Covid-19
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Abbott's COVID-19 Test Results May Be Inaccurate, per FDA

The U.S. Food and Drug Administration issued an alert on Thursday saying data suggests the test's inaccuracy.

Abbott's COVID-19 Test Results May Be Inaccurate, per FDA
Abbott's ID Now coronavirus test Abbott

As the world rushes to create accurate, efficient diagnostics tests to detect the coronavirus, it comes with some worry that the U.S. Food and Drug Administration (FDA) is stating one of these widespread test kits may be inaccurate. 

As per new data, Abbott's rapid coronavirus test, ID NOW, may be returning false negative results. 

SEE ALSO: ABBOTT LABORATORIES CREATES 5-MINUTE PORTABLE COVID-19 TEST

Alerting news

On Thursday, the FDA issued an alert stating that new data put together by researchers from New York University (NYU) may point towards the fact that Abbott Laboratories' rapid ID NOW coronavirus test may be pushing out false results. Specifically, negative results. 

The FDA is keeping a very close eye on the matter. "We are still evaluating the information about inaccurate results and are in direct communications with Abbott about this important issue," said Tim Stenzel, director of the Office of In Vitro Diagnostics and Radiological Health at the FDA’s Center for Devices and Radiological Health, in a statement. "We will continue to study the data available and are working with the company to create additional mechanisms for studying the test."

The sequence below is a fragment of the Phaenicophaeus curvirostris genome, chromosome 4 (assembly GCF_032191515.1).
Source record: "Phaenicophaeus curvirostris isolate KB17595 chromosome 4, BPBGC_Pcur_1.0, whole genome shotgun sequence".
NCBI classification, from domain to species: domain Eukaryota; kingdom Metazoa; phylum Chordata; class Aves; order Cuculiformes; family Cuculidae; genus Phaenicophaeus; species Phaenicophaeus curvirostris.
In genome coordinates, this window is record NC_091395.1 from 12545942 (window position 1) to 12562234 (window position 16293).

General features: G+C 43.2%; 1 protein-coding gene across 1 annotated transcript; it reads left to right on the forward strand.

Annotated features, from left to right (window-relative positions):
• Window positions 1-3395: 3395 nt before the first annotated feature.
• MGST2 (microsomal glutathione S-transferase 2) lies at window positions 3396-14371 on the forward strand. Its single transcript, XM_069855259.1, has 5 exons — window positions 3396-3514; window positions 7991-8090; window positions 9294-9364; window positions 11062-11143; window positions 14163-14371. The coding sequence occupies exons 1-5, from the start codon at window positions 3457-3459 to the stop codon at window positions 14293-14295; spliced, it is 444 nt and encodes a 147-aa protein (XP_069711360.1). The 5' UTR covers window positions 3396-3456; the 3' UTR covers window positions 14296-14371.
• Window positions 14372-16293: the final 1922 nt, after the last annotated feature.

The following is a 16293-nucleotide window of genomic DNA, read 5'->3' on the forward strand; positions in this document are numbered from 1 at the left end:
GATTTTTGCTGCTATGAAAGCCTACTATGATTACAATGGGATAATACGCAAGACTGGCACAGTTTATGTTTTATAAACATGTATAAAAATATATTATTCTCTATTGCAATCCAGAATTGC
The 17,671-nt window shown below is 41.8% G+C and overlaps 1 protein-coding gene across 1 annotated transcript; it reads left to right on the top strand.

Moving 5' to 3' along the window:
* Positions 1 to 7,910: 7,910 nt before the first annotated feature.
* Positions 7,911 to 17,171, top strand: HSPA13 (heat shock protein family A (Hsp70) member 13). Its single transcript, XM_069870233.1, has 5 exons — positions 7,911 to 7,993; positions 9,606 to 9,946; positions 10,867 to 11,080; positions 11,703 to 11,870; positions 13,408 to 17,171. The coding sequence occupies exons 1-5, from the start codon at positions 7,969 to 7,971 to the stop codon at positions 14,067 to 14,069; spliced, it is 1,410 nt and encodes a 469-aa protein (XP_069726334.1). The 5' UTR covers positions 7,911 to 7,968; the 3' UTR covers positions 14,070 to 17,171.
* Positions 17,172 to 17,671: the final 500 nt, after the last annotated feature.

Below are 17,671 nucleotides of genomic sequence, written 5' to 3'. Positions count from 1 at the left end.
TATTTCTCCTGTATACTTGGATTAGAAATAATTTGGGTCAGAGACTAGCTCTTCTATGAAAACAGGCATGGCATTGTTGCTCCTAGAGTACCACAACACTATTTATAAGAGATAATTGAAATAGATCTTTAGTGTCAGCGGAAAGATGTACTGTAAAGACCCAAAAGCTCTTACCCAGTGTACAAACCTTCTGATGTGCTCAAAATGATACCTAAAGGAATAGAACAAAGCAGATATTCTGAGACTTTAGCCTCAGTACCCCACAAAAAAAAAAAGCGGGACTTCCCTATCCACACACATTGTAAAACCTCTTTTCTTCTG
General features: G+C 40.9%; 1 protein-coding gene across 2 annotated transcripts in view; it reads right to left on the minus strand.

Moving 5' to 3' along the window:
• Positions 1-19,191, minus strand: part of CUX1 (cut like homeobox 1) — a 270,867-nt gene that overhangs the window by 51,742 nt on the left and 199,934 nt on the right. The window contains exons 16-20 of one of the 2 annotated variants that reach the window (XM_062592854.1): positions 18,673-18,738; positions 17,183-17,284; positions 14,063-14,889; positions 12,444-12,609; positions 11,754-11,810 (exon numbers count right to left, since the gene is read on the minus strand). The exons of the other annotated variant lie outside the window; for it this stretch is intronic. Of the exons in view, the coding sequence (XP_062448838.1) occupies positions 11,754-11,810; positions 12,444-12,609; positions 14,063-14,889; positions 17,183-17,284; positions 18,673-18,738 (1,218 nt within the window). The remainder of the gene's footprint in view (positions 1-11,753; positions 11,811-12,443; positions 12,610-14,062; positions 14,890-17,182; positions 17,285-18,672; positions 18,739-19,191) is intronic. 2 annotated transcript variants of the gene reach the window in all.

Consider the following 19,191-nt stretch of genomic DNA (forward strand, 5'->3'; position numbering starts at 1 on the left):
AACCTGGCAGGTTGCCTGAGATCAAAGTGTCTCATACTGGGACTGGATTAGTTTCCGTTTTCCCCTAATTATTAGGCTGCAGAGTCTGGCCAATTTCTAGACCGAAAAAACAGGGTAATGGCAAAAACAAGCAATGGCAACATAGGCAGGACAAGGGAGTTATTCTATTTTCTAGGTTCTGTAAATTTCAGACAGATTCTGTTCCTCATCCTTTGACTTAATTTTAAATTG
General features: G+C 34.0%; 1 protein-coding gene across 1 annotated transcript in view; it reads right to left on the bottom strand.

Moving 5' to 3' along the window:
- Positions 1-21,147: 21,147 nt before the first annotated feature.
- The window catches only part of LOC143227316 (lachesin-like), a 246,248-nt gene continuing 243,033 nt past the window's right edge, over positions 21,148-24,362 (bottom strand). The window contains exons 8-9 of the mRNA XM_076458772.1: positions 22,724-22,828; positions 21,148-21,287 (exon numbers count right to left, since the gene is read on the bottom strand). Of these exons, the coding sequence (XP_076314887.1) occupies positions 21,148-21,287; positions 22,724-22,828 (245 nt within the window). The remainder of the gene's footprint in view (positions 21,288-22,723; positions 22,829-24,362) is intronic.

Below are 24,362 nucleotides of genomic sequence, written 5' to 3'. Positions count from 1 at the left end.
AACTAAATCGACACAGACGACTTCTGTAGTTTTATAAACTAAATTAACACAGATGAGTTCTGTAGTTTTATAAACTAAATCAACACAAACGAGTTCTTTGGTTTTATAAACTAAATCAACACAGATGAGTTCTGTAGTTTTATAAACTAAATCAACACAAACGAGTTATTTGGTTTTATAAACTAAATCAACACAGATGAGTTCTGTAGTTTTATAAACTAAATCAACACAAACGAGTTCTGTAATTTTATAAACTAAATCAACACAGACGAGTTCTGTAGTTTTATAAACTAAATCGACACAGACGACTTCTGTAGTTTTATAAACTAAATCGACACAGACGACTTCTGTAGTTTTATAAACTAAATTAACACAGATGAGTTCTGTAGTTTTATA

That said, ID NOW is still able to correctly identify positive results of COVID-19, so it will continue to be used in that regard. If someone, however, receives a negative result back, this has to be cross-checked now. 

Abbott's COVID-19 Test Results May Be Inaccurate, per FDA
Abbott's ID NOW COVID-19 diagnostics testing system, Source: Abbott

The FDA's alert was shared a day after the NYU researchers shared their study, which claimed that ID NOW's test missed a third of samples collected with swabs that tested positive with the rival Cepheid coronavirus test.

It's a delicate matter as people with negative test results can carry on with their lives thinking they won't spread the virus when in fact they may well be doing so, and the researchers called the test's performance "unacceptable."

Abbott is rejecting these claims and stating that the researchers are using the test "in ways that it was not designed to be used."

"While we understand no test is perfect, test outcomes depend on a number of factors including patient selection, specimen type, collection, handling, storage, transport, and conformity to the way the test was designed to be run," Abbott said in a statement on Thursday. "ID NOW is intended to be used near the patient with a direct swab test method."

There are a number of COVID-19 tests operating around the world, hopefully, they are accurately diagnosing the virus.

We have created an interactive page to demonstrate engineers’ noble efforts against COVID-19 across the world. If you are working on a new technology or producing any equipment in the fight against COVID-19, please send your project to us to be featured.

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